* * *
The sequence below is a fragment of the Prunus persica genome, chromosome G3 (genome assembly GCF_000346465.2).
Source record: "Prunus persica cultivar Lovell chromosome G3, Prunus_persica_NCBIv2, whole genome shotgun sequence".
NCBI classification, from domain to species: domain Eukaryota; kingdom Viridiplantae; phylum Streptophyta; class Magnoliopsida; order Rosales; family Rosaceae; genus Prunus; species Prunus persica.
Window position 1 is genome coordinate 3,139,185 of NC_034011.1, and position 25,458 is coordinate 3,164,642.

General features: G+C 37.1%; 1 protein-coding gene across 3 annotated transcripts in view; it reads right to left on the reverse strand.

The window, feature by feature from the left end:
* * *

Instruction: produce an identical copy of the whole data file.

The sequence below is a fragment of the Prunus persica genome, chromosome G3 (genome assembly GCF_000346465.2).
Source record: "Prunus persica cultivar Lovell chromosome G3, Prunus_persica_NCBIv2, whole genome shotgun sequence".
NCBI classification, from domain to species: domain Eukaryota; kingdom Viridiplantae; phylum Streptophyta; class Magnoliopsida; order Rosales; family Rosaceae; genus Prunus; species Prunus persica.
Window position 1 is genome coordinate 3,139,185 of NC_034011.1, and position 25,458 is coordinate 3,164,642.

General features: G+C 37.1%; 1 protein-coding gene across 3 annotated transcripts in view; it reads right to left on the reverse strand.

The window, feature by feature from the left end: